Deep below a desolate Utah mountain lies the largest platinum deposit ever discovered. A billion-dollar find, it waits for any company that can drill a world's record, three-mile-deep mine shaft.

EarthCore is the company with the technology, the resources and the guts to go after the mother lode. Young executive Connell Kirkland is the company's driving force, pushing himself and those around him to uncover the massive treasure.

But at three miles below the surface, where the rocks are so hot they burn bare skin, something has been waiting for centuries. Waiting ... and guarding. Kirkland and EarthCore are about to find out firsthand why this treasure has never been unearthed.

"Fueled by sheer terror, he scrambled up the narrow tunnel, attacking the incline like an animal dashing away from a predator. If he could just make it back to the opening, back to the camp, out of the narrow tunnel and into the sunlight, maybe he could escape. Maybe this thing couldn't leave the cave." pg. 13

"Today police declared three Brigham Young graduate students missing. The three geology students were doing fieldwork in the Wah Wah Mountains in western Utah." pg. 13

"No one goes out there. No reason to go there in the first place. Nothing there but dirt and rock. I went out there to see for myself, to test the legends, you might say, but I only went once. The devil lives on that mountain. You can feel him, man." pg. 15

"Nowadays you made much more money finding the stuff and then selling the location to big companies. Let some mining corporation suck the minerals from the ground." pg. 20

"She knew from experience that Connell's business instincts bordered on the uncanny; if he smelled a profit, that was good enough for her." pg. 27

"With the deal, he'd placed himself in a situation he'd sought to avoid. He had to return to that mountain, the dead mountain where animals had the good sense not to tread." pg. 43

"Dust billowed up as if the Land Rover were a bi-wing crop duster, swooping in low over the ground to drop clouds of noxious pesticide. The view out the front wasn't much better - an endless vista of brown and yellow, dotted every now and then with scrub and other vegetation so tough it looked as if it would flourish on the surface of the moon." pg. 73

Friday, January 23, 2009

The Raw Shark Texts

The Raw Shark Texts by Steven Hall was originally published in 2007. My hardcover copy is 428 pages. It seems reviews are passionately hot or cold for The Raw Shark Texts, Hall's first novel. I am going to say right from the start that I liked it... a lot. I didn't mind the references to other writers and pop culture and I'm good with the "it's like Jaws meets The Matrix" comparison. Where I am giving Hall credit is in the integration of the idea of conceptual rivers and predatory conceptual sharks into a novel. Perhaps the point that needs to be made is that I also like science fiction and that is really where The Raw Shark Texts belongs. Now, that said, there were a few little issues I had with the book. The story could have been tightened up in a few places, especially near the end, where, and I'm wording this carefully, it also would have benefited from being kept more conceptual, less real. (I think this is sufficiently vague enough to not be a spoiler.) Rating: 4.5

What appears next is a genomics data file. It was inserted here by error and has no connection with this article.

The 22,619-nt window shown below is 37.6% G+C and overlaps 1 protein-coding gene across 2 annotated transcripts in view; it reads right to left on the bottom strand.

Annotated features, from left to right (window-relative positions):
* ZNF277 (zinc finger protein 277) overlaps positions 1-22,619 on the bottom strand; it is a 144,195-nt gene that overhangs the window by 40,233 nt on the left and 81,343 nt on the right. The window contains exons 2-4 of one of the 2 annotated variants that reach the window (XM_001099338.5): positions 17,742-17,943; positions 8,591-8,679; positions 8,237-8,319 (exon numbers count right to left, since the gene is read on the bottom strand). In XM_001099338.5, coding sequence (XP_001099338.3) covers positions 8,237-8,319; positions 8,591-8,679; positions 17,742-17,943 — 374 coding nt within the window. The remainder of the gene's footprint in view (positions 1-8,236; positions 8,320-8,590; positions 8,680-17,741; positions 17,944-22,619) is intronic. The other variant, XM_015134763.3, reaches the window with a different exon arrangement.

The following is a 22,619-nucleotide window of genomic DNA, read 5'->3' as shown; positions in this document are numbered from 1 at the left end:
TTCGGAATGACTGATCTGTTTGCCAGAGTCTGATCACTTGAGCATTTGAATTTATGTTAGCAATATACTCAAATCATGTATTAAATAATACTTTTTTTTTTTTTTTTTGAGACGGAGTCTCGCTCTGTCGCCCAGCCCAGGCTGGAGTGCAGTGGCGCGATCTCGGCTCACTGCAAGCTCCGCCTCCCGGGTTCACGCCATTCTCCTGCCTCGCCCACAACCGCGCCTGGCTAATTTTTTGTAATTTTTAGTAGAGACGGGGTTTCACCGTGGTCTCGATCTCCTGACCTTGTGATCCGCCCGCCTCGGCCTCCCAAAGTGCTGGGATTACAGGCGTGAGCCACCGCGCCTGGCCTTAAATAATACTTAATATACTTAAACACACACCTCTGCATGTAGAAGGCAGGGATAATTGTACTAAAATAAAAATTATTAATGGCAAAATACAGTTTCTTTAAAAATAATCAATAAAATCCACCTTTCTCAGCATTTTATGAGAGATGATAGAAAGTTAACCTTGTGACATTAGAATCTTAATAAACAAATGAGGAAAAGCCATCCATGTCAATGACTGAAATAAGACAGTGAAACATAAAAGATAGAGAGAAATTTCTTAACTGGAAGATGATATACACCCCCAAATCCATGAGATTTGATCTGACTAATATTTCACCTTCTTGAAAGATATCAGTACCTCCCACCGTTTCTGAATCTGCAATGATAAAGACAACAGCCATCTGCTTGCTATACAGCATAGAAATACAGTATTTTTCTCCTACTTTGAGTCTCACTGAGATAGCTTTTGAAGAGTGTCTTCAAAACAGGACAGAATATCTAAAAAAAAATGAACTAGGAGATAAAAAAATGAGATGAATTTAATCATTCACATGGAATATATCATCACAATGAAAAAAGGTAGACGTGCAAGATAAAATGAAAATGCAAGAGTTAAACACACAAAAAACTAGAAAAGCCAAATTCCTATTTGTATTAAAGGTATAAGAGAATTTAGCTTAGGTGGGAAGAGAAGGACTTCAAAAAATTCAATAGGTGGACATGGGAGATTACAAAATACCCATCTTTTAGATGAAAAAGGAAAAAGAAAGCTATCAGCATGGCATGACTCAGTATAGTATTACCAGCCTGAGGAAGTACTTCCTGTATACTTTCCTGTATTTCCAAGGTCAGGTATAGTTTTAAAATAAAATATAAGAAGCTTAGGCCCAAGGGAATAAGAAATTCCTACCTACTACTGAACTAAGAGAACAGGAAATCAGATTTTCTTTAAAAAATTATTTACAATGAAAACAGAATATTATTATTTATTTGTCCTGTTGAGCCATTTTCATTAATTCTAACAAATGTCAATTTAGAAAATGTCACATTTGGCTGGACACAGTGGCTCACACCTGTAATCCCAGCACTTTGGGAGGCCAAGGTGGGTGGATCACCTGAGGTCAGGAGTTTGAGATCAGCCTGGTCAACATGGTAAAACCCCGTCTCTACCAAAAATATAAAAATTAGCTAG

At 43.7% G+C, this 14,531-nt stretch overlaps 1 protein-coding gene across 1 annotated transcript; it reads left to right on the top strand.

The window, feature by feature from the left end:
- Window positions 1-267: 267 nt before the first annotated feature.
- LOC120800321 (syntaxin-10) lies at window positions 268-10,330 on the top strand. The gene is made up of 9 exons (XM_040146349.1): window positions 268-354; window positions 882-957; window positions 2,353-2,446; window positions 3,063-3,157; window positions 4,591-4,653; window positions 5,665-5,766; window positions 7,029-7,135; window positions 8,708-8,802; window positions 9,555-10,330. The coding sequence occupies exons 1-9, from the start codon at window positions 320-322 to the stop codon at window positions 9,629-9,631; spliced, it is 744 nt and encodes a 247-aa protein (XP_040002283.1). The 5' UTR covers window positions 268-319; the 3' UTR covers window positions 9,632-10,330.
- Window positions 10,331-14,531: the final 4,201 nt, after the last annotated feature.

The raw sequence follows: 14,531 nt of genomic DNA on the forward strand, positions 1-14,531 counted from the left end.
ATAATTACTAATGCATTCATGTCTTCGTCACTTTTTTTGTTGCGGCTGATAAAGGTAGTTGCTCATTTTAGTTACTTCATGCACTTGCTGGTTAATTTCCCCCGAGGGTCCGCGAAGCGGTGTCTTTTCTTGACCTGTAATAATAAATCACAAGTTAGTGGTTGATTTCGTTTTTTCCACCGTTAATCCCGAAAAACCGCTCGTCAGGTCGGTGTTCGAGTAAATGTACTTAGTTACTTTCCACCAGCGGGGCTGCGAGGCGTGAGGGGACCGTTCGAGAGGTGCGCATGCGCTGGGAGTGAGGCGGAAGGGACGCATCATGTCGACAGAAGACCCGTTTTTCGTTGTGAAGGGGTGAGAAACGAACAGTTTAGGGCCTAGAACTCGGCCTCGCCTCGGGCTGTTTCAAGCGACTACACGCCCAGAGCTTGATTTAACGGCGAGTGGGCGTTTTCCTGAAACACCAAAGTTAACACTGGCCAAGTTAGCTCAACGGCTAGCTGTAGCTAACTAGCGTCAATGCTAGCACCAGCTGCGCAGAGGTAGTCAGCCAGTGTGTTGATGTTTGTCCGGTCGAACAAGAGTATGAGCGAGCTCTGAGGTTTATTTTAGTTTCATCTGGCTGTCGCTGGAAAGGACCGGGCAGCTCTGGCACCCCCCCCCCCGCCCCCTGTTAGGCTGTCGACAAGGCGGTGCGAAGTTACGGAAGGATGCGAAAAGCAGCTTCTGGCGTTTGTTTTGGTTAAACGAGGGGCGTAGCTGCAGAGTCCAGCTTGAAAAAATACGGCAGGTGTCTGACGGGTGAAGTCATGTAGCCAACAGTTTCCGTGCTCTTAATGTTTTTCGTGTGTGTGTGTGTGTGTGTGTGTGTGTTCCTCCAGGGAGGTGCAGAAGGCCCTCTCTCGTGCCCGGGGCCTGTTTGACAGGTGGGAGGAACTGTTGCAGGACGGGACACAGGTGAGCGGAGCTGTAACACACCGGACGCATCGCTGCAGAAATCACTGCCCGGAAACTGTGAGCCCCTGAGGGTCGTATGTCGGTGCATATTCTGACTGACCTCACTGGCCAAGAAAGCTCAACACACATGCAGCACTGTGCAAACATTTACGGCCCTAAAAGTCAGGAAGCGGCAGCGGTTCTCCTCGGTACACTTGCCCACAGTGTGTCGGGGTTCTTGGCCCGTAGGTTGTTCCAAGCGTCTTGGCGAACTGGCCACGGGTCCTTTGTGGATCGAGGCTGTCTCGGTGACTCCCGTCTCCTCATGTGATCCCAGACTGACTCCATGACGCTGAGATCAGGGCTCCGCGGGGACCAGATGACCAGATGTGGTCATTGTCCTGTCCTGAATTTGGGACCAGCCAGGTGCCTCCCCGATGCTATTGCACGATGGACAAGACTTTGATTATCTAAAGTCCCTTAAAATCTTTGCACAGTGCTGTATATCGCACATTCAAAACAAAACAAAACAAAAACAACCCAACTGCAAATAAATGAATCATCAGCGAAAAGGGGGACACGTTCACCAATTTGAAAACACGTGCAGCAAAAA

Synopsis from cover:
Eric Sanderson wakes up in a house one day with no idea who or where he is. A note instructs him to see a Dr. Randle immediately, who informs him that he is undergoing yet another episode of acute memory loss that is a symptom of his severe dissociative disorder. Eric's been in Dr. Randle's care for two years - since the tragic death of his great love, Clio, while the two vacationed in the Greek islands.

But there may be more to the story, or it may be a different story altogether. As Eric begins to examine letters and papers left in the house by "the first Eric Sanderson," a staggeringly different explanation for what is happening to Eric emerges, and he and the reader embark on a quest to recover the truth and escape the remorseless predatory forces that threatens to devour him.

The Raw Shark Texts is a kaleidoscopic novel about the magnitude of love and the devastating effect of losing that love. It will dazzle you, it will move you, and will leave an indelible imprint like nothing you have read in a long time.

"I was unconscious. I'd stopped breathing." opening sentences

"I felt that prickling horror, the one that comes when you realise the extent of something bad - if you're dangerously lost or you've made some terrible mistake - the reality of the situation creeping in through the back of your head like a pantomime Dracula.
I did not know who I was. I did not know where I was.
That simple
That frightening." pg. 4-5

"What I believe you've been experiencing is memory loss caused by what we call dissociative condition." pg. 7

"How many times have we done this, Doctor?"
She didn't even stop to think about it.
"This will be your eleventh recurrence," she said. pg. 12

"With each recurrence, you remember less." pg. 14

"This is the first of a series of letters I have created to help you survive your new life. You will get these letters at regular intervals....
With regret and also hope,
The First Eric Sanderson." pg. 22-23